Hoeven Examines Efforts to Improve and Strengthen Key Indian Programs

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Sep 13, 2017

WASHINGTON – Senator John Hoeven, chairman of the Senate Committee on Indian Affairs, today convened an oversight hearing to evaluate progress and efforts in addressing the Government Accountability Office’s recommendations for high-risk Indian health, education and energy programs.

In February, the Government Accountability Office (GAO) added federal Indian health, education and energy programs to their list of programs in need of serious reform. Senator Hoeven called for a follow-up hearing after an initial hearing in May revealed that many of the GAO’s recommendations remained unimplemented by the Bureau of Indian Affairs (BIA), Bureau of Indian Education (BIE) and the Indian Health Service (IHS).

“These high-risk programs put the health and safety of Native Americans at risk,” Hoeven said. “By implementing the GAO recommendations, the risks identified should be diminished and the affected agencies should be strengthened in delivering programs and services to Native Americans.”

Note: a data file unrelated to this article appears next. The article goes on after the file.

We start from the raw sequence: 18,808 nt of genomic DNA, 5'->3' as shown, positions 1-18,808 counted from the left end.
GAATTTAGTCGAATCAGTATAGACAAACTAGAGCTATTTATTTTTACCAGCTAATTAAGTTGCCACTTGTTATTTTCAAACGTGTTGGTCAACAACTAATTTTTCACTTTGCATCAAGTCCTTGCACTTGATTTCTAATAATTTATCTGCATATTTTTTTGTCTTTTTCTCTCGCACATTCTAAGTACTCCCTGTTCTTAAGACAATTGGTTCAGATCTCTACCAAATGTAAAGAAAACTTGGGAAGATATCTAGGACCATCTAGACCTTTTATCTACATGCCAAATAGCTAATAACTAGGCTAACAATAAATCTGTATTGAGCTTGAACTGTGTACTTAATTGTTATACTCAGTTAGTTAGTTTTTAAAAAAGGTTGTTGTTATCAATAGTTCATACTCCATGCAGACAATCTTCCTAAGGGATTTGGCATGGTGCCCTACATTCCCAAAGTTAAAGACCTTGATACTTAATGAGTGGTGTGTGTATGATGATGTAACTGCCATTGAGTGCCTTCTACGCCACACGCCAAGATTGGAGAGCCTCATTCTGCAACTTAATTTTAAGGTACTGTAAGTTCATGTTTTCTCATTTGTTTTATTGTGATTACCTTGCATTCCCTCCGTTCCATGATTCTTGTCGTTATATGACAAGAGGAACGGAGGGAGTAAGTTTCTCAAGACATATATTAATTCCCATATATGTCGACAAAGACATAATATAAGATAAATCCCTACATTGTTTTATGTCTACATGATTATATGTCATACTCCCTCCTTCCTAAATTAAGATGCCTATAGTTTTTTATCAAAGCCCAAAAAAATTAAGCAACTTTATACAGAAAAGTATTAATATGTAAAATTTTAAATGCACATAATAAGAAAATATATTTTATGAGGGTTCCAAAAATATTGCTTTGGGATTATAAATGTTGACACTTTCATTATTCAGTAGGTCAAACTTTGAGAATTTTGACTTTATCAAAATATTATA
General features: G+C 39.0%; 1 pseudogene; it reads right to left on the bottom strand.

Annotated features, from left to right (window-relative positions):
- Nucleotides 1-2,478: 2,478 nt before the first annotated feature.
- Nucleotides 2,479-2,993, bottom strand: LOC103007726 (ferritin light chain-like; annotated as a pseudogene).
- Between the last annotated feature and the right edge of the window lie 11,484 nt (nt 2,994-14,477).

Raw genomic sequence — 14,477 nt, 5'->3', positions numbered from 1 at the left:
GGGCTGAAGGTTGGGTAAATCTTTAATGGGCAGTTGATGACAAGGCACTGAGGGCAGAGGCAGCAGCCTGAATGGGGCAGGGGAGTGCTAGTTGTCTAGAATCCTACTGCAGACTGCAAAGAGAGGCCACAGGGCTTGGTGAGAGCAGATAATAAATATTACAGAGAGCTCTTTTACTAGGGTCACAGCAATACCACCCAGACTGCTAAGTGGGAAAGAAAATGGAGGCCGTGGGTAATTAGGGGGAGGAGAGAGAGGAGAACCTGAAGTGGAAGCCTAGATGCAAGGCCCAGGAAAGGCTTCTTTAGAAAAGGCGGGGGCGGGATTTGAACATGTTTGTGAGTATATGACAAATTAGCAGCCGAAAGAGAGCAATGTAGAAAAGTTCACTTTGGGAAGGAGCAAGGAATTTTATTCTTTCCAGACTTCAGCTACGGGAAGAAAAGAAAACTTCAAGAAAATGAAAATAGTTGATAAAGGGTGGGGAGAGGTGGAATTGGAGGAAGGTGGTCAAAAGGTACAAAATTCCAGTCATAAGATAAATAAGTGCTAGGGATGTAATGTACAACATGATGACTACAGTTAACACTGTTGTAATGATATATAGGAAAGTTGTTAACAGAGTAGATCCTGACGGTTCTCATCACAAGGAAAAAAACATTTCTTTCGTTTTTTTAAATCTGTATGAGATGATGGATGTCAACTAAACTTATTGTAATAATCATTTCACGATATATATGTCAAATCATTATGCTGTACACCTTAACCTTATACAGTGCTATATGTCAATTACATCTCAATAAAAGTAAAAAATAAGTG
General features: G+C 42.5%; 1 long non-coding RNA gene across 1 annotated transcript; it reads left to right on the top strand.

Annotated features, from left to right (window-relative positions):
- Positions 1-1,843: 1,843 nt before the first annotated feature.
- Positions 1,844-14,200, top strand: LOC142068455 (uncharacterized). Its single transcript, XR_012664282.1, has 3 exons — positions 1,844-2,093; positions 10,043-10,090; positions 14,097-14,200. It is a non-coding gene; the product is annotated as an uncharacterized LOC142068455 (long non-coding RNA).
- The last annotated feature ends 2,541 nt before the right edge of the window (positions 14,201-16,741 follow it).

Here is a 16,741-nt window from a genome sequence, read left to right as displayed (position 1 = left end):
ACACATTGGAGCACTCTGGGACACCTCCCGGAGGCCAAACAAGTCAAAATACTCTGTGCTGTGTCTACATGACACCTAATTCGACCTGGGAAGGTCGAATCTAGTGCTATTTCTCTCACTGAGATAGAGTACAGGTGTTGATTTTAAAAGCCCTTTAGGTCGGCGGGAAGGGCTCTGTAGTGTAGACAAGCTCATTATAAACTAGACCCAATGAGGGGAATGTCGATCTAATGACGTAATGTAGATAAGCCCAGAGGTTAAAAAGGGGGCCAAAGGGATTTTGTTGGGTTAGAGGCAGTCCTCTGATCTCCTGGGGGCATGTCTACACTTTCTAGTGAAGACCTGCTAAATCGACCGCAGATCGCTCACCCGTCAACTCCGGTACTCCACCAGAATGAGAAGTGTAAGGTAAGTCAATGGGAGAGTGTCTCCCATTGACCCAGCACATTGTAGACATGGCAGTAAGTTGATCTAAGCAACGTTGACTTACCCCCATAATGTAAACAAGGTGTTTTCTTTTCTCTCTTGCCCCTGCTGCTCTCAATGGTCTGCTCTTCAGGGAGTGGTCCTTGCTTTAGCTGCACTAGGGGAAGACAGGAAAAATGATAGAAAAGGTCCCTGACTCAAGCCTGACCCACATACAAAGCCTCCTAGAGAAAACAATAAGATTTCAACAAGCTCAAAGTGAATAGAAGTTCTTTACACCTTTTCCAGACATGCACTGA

In her testimony, Melissa Emrey-Arras, director of Education, Workforce, and Income Security Issues for GAO, said that although Interior and HHS have taken some steps to address these recommendations, 49 recommendations still remain open.    

Rear Admiral Michael D. Weahkee, acting director of the IHS, reported that the agency has made progress in their efforts to improve quality of care and is providing GAO with additional documentation to close seven of fourteen outstanding recommendations. The GAO has determined one recommendation regarding improving IHS facility wait times has been implemented.

“IHS is committed to addressing all risks impacting our ability to carry out our agency mission,” Weahkee commented.

“There is still more work to be done by the agencies,” Hoeven concluded. “However, I am encouraged by recent updates from the GAO that these agencies are making progress in satisfying the recommendations.”

Hoeven said that the committee will have another follow-up hearing to gauge progress in six months.

The hearing also featured testimony from Mr. Michael S. Black, acting assistant secretary for Indian Affairs at the Department of the Interior and Mr. Tony Dearman, Director of the Bureau of Indian Education at the U.S. Department of the Interior.

For more information on their testimonies click here.

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